Physicians must continue to critically evaluate the cost of emerging cancer drugs against the backdrop of tangible long-term benefits, and should be willing to say, “No, we will not recommend these drugs to our patients given the marginal return on investment or marginal improvement in outcome.”

Bristol-Myers anticipates that, going forward, gross margin will be in the 75-76 percent range, and selling, general, and administrative expenses will continue to decrease. As the company plans its forward-looking strategy, patients grapple with the high costs of cancer drugs with no relief in sight.

June M. McKoy
Dr. June M. McKoy is an associate professor at Northwestern University’s Feinberg School of Medicine, a graduate of the Kellogg School of Management, a licensed Illinois attorney, and director of geriatric oncology for the Robert H. Lurie Comprehensive Cancer Center. She is a 2013-14 Public Voices Thought Leadership Fellow at Northwestern University through The OpEd Project.

A weekly roundup of the best of Pacific Standard and PSmag.com, delivered straight to your inbox.

Recent Posts

August 29 • 4:00 AM

Forgive Your Philandering Partner—and Pay the Price

New research finds people who forgive an unfaithful romantic partner are considered weaker and less competent than those who ended the relationship.


August 28 • 4:00 PM

Some Natural-Looking Zoo Exhibits May Be Even Worse Than the Old Concrete Ones

They’re often designed for you, the paying visitor, and not the animals who have to inhabit them.


August 28 • 2:00 PM

What I Learned From Debating Science With Trolls

“Don’t feed the trolls” is sound advice, but occasionally ignoring it can lead to rewards.


August 28 • 12:00 PM

The Ice Bucket Challenge’s Meme Money

The ALS Association has raised nearly $100 million over the past month, 50 times what it raised in the same period last year. How will that money be spent, and how can non-profit executives make a windfall last?


August 28 • 11:56 AM

Outlawing Water Conflict: California Legislators Confront Risky Groundwater Loophole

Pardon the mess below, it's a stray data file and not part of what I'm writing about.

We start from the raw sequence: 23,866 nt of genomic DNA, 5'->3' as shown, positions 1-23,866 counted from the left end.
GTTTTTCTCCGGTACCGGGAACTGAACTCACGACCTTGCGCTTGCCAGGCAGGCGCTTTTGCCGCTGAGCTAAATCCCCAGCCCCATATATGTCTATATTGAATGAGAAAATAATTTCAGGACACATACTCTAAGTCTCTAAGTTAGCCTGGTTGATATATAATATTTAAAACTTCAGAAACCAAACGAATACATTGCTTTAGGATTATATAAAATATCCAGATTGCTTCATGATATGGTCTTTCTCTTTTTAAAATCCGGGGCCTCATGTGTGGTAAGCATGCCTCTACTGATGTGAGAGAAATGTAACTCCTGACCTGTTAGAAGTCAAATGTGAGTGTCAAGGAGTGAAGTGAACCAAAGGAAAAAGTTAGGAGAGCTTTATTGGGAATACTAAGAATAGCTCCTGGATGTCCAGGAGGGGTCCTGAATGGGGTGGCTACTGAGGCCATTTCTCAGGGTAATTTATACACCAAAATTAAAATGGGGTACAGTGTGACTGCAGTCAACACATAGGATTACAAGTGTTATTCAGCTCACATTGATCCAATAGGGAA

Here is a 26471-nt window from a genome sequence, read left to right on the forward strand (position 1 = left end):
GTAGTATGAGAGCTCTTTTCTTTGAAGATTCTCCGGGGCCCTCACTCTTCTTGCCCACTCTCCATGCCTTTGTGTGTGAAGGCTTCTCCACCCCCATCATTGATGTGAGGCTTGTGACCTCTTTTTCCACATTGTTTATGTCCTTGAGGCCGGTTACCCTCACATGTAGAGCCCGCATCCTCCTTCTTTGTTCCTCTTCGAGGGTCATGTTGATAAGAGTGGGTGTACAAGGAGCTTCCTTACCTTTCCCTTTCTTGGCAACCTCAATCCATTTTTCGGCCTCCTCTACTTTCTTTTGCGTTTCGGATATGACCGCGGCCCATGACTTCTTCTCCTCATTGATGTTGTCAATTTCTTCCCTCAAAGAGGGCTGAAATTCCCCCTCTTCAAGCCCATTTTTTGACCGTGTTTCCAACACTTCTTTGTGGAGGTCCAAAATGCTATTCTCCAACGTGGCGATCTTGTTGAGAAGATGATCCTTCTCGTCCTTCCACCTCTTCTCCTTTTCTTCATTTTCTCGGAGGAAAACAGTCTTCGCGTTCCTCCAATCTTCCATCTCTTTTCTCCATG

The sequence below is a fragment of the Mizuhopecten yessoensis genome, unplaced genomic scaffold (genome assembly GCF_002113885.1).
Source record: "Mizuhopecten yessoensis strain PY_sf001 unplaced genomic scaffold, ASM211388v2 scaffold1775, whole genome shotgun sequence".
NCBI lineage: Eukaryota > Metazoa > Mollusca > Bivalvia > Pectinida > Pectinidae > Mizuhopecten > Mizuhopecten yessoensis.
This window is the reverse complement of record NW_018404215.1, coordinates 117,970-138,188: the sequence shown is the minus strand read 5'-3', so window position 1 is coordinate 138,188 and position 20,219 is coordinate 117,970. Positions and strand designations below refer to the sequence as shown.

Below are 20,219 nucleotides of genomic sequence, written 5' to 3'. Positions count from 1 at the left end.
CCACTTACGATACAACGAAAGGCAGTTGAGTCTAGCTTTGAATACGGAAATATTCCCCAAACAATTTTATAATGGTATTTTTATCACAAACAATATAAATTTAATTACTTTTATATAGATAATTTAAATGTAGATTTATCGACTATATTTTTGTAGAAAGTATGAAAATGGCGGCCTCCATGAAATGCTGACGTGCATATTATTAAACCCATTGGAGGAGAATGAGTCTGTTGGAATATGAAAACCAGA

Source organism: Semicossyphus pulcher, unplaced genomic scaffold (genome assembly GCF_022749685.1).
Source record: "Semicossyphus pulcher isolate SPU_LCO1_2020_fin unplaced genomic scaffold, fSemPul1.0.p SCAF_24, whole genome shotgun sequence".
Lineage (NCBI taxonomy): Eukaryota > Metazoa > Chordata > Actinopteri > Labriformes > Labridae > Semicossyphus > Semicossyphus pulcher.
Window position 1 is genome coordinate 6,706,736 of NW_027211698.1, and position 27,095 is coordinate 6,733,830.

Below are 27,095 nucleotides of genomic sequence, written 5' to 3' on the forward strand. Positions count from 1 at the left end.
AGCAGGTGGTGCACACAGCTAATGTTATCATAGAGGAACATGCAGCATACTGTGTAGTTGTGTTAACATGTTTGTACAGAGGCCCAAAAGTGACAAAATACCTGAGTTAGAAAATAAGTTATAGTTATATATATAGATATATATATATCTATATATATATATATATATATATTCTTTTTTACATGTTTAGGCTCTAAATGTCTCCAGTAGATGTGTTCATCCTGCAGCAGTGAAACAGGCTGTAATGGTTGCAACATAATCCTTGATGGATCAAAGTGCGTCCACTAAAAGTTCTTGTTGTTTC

California, where ambitious agriculture sucks up 80 percent of the state’s developed water, is no stranger to water wrangles. Now one of the worst droughts in state history is pushing legislators to reckon with its unwieldy water laws, especially one major oversight: California has been the only Western state without groundwater regulation—but now that looks set to change.


August 28 • 11:38 AM

Young, Undocumented, and Invisible

While young migrant workers struggle under poor working conditions, U.S. policy has done little to help.


August 28 • 10:00 AM

The Five Words You Never Want to Hear From Your Doctor

“Sometimes people just get pains.”


August 28 • 8:00 AM

Why I’m Not Sharing My Coke

Andy Warhol, algorithms, and a bunch of popular names printed on soda cans.


August 28 • 6:00 AM

Can Outdoor Art Revitalize Outdoor Advertising?

That art you’ve been seeing at bus stations and billboards—it’s serving a purpose beyond just promoting local museums.


August 28 • 4:00 AM

Linguistic Analysis Reveals Research Fraud

An examination of papers by the discredited Diederik Stapel finds linguistic differences between his legitimate and fraudulent studies.


August 28 • 2:00 AM

Poverty and Geography: The Myth of Racial Segregation

Migration, regardless of race, ethnicity, gender, or sexuality (not to mention class), can be a poverty-buster.


August 27 • 4:00 PM

The ‘Non-Lethal’ Flash-Bang Grenades Used in Ferguson Can Actually Be Quite Lethal